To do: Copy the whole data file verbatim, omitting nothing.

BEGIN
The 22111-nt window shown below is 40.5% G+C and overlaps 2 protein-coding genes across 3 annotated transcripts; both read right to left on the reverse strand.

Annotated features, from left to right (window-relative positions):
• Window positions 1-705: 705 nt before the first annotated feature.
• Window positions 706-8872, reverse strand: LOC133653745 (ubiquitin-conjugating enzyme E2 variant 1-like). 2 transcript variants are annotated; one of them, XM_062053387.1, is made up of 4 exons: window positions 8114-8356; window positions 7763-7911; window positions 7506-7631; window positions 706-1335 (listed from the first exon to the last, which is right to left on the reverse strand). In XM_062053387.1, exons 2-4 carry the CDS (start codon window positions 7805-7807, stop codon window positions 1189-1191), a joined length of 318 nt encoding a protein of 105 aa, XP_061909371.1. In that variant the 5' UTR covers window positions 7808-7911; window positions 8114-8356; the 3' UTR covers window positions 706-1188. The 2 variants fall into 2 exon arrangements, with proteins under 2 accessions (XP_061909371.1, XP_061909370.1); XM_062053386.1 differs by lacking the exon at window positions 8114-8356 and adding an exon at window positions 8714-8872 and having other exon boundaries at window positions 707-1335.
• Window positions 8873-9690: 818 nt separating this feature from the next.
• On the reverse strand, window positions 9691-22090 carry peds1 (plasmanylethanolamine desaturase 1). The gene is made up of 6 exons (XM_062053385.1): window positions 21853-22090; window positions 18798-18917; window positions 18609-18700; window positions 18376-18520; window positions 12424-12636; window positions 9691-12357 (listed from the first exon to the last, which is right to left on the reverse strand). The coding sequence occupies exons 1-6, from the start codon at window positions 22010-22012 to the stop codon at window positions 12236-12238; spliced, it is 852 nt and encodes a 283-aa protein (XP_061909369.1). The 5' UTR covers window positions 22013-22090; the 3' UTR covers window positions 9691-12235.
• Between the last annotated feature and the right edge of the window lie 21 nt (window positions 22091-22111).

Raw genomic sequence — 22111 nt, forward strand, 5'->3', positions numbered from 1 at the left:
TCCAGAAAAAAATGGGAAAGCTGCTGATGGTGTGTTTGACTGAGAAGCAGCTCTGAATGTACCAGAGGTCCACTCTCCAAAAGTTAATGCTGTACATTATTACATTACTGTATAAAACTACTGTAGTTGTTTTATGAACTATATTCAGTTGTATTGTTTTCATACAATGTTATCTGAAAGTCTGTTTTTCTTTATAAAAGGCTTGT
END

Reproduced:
The 22111-nt window shown below is 40.5% G+C and overlaps 2 protein-coding genes across 3 annotated transcripts; both read right to left on the reverse strand.

Annotated features, from left to right (window-relative positions):
• Window positions 1-705: 705 nt before the first annotated feature.
• Window positions 706-8872, reverse strand: LOC133653745 (ubiquitin-conjugating enzyme E2 variant 1-like). 2 transcript variants are annotated; one of them, XM_062053387.1, is made up of 4 exons: window positions 8114-8356; window positions 7763-7911; window positions 7506-7631; window positions 706-1335 (listed from the first exon to the last, which is right to left on the reverse strand). In XM_062053387.1, exons 2-4 carry the CDS (start codon window positions 7805-7807, stop codon window positions 1189-1191), a joined length of 318 nt encoding a protein of 105 aa, XP_061909371.1. In that variant the 5' UTR covers window positions 7808-7911; window positions 8114-8356; the 3' UTR covers window positions 706-1188. The 2 variants fall into 2 exon arrangements, with proteins under 2 accessions (XP_061909371.1, XP_061909370.1); XM_062053386.1 differs by lacking the exon at window positions 8114-8356 and adding an exon at window positions 8714-8872 and having other exon boundaries at window positions 707-1335.
• Window positions 8873-9690: 818 nt separating this feature from the next.
• On the reverse strand, window positions 9691-22090 carry peds1 (plasmanylethanolamine desaturase 1). The gene is made up of 6 exons (XM_062053385.1): window positions 21853-22090; window positions 18798-18917; window positions 18609-18700; window positions 18376-18520; window positions 12424-12636; window positions 9691-12357 (listed from the first exon to the last, which is right to left on the reverse strand). The coding sequence occupies exons 1-6, from the start codon at window positions 22010-22012 to the stop codon at window positions 12236-12238; spliced, it is 852 nt and encodes a 283-aa protein (XP_061909369.1). The 5' UTR covers window positions 22013-22090; the 3' UTR covers window positions 9691-12235.
• Between the last annotated feature and the right edge of the window lie 21 nt (window positions 22091-22111).

Raw genomic sequence — 22111 nt, forward strand, 5'->3', positions numbered from 1 at the left:
TCCAGAAAAAAATGGGAAAGCTGCTGATGGTGTGTTTGACTGAGAAGCAGCTCTGAATGTACCAGAGGTCCACTCTCCAAAAGTTAATGCTGTACATTATTACATTACTGTATAAAACTACTGTAGTTGTTTTATGAACTATATTCAGTTGTATTGTTTTCATACAATGTTATCTGAAAGTCTGTTTTTCTTTATAAAAGGCTTGT